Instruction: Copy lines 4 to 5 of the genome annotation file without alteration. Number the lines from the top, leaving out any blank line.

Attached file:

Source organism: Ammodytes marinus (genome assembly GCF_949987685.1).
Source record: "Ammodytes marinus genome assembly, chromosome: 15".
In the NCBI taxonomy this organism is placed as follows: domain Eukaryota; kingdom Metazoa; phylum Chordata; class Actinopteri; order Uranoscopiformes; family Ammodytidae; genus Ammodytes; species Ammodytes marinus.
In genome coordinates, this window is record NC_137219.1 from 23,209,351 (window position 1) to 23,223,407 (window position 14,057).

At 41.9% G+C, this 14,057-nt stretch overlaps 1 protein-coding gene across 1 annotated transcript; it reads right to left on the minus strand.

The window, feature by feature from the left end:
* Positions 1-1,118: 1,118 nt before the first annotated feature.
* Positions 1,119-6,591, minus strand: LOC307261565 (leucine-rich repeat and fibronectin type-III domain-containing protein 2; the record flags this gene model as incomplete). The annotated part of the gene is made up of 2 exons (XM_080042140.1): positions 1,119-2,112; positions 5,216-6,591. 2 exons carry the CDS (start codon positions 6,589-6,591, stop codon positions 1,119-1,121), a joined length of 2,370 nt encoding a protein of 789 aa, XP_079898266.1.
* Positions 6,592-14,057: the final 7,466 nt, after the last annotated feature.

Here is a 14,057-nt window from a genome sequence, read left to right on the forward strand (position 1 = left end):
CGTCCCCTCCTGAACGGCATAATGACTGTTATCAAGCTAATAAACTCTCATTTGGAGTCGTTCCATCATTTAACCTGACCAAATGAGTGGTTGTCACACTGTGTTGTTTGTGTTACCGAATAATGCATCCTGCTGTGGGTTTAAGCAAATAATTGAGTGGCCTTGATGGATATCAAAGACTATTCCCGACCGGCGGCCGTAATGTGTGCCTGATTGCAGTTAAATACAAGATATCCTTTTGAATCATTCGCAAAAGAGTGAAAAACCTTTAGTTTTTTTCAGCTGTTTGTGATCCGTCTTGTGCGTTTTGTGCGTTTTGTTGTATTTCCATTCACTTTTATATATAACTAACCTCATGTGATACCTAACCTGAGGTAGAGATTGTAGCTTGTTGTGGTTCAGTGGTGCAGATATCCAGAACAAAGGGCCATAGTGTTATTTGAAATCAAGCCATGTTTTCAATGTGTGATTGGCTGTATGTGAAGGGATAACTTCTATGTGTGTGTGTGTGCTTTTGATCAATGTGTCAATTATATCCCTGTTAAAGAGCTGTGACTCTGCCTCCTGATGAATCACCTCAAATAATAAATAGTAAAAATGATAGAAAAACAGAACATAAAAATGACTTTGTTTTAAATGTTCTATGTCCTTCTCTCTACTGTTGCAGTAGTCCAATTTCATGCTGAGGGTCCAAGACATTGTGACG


In genome coordinates, this window is record NC_137219.1 from 23,209,351 (window position 1) to 23,223,407 (window position 14,057).

At 41.9% G+C, this 14,057-nt stretch overlaps 1 protein-coding gene across 1 annotated transcript; it reads right to left on the minus strand.